Home >> Anatomy Of The Brain >> Arteries The Cerebral Circulation to Or Sensory Paths Afferent >> Gray Matter of Medulla_P1

Gray Matter of Medulla

nucleus, arcuate, nuclei, anterior, column, migration and lateral

Page: 1 2 3 4 5

GRAY MATTER OF MEDULLA The gray matter of the medulla is composed (I) of that con tinuous with the nucleus pontis, called the arcuate nucleus and the ponto-bulbar nucleus; (2) of the sheet of gelatinous gray substance next the ventricle and the nuclei of the reticular substance continuous with the reticular formation and ven tricular gray substance of the pons; and (3) of special nuclei of the medulla, viz., the inferior olivary nuclei and the nuclei of the funiculus gracilis and funiculus cuneatus.

. Nucleus Arcuatus (Figs. 123 and 124) .—The arcuate nucleus is found only in man. It forms a large crescentic mass on the ventral and medial surface of the pyramid. Running over and through it there are the anterior external arcuate fibers, which are reinforced by a small tract from the arcuate nucleus. The two nuclei are sometimes fused across the median line and are usually continuous with the nucleus pontis. The cells of the arcuate nucleus are large and stellate like those of the nucleus pontis, as should be expected because of their common origin.

They are emigrants from the fertile rhombic lip but belong to a dis tinct migration which Essick calls the olivo-arcuate migration; it seems impossible to clearly distinguish the migration that forms the arcuate nucleus from that which gives rise to the inferior olivary nuclei. The olivo arcuate migration begins early in the second month in a 20 mm. embryo. At first it is intramedullary, but later in an 8o mm. foetus a superficial migration occurs among the roots of the vagus nerve, from the rhombic lip to the anterior surface of the medulla. The stream is but one cell deep and two or three cells broad at first; it is much larger in the 96 mm. foetus (about three months). The streams flow across the median raphe to the region of the opposite pyramid like the pontine streams and intermingle with each other. For a time the two nuclei remain continuous; but, as the migration ceases at the 143 mm. stage (a little under four months) and the pyramidal tracts continue to enlarge for at least one year after birth, the nuclei are frequently broken apart and are separate in the adult. The axons of the arcuate nuclei reinforce the anterior external arcuate fibers; they run chiefly through the opposite restiform body to the cortex of the vermis cerebelli. The cerebral relation of the arcuate nuclei is undeter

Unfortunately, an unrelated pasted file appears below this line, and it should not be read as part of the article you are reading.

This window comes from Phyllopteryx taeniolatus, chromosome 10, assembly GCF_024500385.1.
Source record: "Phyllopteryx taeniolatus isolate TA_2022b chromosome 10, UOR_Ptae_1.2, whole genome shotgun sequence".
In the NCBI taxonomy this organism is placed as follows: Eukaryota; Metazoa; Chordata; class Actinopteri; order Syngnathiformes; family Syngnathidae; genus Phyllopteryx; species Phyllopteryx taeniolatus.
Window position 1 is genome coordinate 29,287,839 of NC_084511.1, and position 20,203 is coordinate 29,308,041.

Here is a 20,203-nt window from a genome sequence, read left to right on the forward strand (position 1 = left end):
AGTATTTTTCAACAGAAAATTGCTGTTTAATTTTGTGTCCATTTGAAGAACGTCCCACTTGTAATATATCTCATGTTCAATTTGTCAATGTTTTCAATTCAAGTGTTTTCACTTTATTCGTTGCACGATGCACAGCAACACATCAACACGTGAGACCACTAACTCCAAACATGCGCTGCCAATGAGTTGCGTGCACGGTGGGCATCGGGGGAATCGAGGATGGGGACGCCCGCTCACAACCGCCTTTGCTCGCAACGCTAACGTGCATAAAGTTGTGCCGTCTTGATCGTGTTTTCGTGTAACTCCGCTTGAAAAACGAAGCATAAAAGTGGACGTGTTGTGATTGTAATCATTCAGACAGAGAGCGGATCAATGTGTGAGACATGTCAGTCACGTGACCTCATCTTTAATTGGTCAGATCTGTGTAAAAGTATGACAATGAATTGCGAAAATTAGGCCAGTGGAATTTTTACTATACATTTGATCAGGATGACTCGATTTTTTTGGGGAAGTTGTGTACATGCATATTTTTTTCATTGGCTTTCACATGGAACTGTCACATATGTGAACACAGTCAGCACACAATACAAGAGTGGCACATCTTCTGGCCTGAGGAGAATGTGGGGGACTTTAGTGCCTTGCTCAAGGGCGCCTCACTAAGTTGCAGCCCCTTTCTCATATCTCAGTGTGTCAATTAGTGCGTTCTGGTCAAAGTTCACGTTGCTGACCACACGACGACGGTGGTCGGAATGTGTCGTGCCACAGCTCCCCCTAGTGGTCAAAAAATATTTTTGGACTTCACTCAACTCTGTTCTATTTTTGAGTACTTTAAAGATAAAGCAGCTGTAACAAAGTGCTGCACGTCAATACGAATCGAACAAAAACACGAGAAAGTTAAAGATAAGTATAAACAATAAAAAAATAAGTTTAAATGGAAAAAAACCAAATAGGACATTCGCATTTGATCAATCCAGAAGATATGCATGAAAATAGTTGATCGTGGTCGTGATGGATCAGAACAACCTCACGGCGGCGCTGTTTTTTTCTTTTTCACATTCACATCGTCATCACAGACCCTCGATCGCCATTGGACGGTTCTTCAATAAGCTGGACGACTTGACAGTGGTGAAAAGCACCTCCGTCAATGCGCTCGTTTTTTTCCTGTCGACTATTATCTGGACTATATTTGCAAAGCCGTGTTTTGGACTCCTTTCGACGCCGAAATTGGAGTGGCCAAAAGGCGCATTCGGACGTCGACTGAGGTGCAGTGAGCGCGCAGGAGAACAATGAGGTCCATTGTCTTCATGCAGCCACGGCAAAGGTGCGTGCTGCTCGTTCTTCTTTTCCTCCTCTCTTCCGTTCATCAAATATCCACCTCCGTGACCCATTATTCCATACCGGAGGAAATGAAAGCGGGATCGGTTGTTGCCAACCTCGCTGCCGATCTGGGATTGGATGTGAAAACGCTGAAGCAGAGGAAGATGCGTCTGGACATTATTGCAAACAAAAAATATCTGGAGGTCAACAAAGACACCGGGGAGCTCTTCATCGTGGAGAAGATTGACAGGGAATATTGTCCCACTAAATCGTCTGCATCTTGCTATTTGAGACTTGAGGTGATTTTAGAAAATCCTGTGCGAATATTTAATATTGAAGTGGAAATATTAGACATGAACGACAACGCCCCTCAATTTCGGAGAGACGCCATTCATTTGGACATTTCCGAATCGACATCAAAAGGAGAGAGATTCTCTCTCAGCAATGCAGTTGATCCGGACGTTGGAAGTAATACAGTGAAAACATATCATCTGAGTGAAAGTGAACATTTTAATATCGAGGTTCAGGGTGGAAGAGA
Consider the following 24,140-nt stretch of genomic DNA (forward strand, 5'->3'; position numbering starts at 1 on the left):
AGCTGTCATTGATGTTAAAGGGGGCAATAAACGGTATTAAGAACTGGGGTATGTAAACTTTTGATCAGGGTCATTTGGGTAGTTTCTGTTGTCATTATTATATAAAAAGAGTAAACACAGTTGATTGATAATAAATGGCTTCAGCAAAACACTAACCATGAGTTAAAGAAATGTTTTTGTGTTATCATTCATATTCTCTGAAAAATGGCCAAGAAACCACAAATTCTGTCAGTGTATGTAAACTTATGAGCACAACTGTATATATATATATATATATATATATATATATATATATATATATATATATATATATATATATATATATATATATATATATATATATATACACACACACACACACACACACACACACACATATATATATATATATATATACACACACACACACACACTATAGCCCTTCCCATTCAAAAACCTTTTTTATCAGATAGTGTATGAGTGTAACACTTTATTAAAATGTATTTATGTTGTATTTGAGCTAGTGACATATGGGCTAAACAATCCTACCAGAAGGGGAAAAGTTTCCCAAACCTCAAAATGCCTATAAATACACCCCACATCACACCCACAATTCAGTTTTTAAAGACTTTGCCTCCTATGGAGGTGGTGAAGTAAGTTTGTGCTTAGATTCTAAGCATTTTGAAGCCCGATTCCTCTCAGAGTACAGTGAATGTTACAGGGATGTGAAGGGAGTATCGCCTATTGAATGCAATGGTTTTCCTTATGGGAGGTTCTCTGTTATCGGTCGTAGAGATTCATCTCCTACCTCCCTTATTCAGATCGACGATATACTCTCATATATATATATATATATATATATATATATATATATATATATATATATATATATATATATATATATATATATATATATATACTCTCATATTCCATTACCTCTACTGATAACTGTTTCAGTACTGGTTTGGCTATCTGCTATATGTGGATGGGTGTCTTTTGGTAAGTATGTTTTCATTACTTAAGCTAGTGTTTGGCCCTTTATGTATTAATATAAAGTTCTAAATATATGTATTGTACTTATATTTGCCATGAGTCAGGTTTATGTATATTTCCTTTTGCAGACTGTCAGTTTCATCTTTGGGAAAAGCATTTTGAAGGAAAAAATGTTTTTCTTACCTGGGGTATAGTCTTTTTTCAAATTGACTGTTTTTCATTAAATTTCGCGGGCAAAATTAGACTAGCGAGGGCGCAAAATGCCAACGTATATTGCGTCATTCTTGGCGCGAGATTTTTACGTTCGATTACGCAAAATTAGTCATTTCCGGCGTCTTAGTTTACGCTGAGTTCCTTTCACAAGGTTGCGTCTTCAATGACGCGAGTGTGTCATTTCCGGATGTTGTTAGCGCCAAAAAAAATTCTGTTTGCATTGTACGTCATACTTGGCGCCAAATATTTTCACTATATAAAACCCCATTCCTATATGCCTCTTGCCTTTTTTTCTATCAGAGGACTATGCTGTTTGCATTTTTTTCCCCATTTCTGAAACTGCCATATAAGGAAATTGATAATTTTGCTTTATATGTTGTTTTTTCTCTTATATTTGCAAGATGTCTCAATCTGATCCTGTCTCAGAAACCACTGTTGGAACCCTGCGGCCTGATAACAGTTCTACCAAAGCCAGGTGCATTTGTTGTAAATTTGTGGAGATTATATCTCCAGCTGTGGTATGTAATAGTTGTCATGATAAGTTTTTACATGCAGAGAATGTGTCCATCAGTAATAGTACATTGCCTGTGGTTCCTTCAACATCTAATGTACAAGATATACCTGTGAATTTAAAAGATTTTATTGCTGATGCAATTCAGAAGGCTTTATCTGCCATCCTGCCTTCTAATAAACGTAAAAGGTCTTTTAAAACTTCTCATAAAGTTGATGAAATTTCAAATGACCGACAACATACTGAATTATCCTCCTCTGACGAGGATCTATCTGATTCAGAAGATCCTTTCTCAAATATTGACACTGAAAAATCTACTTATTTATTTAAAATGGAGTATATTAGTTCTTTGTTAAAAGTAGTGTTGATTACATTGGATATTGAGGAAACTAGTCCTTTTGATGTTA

mined. According to Essick, the arcuate nuclei are peculiar to man (Am. Jour. Anat., Vol. 13).

2. The gray substance in the substantia reticularis and in the immediate floor of the fourth ventricle (Figs. 123 and 124) is continuous with the same in the pons and mid-brain above and is represented in the spinal cord by the H-shaped column of gray matter. By the posterior and lateral expansion of the neural canal in the upper half of the medulla and in the pons which forms the fourth ventricle the posterior column of the H-shaped column of gray matter are pushed outward to a trans verse direction and the entire bases of the anterior column are brought into the floor of the ventricle. The expansion of the canal, together with the decussation of the lateral pyramidal tracts through the anterior columnw and of the medial fillets through the posterior and anterior columnar, disposes the H shaped column as follows: Anterior Columna.—From the base of the anterior columna two columns of cells are derived—a lateral, called the nucleus intercalates (of Streeter) and a medial the hypoglossal nucleus (Figs. 123 and 124) which is two-thirds of an inch in length and extends along the median raphe in the upper medulla beneath the eminentia medialis. It is continued into the lower medulla as far as the pyramidal decussation. By commissural fibers it is joined to the nucleus of the opposite side according to KoHiker. The nucleus is purely somatic: its cell-bodies possess the characteristic somatic structure pointed out by Malone, namely, abundant, tigrous cytoplasm; and its axones supply only striated, voluntary muscles (Anat. Rec., Vol. 7). It gives origin to the hypoglossal nerve proper and probably to a small fasciculus which by way of the.medial longitudinal bundle joins the facial nerve and supplies the orbicularis oris. The hypoglossal axones run in linear series forward through the medulla to the anterior lateral sulcus whence they emerge be tween the pyramid and the olive (Fig. II). They separate the anterior from the lateral column. The main body of the anterior columna is broken up into the nucleus lateralis inferior, the nucleus ambiguus and the motor part of the nucleus of the ala cinerea.

Page: 1 2 3 4 5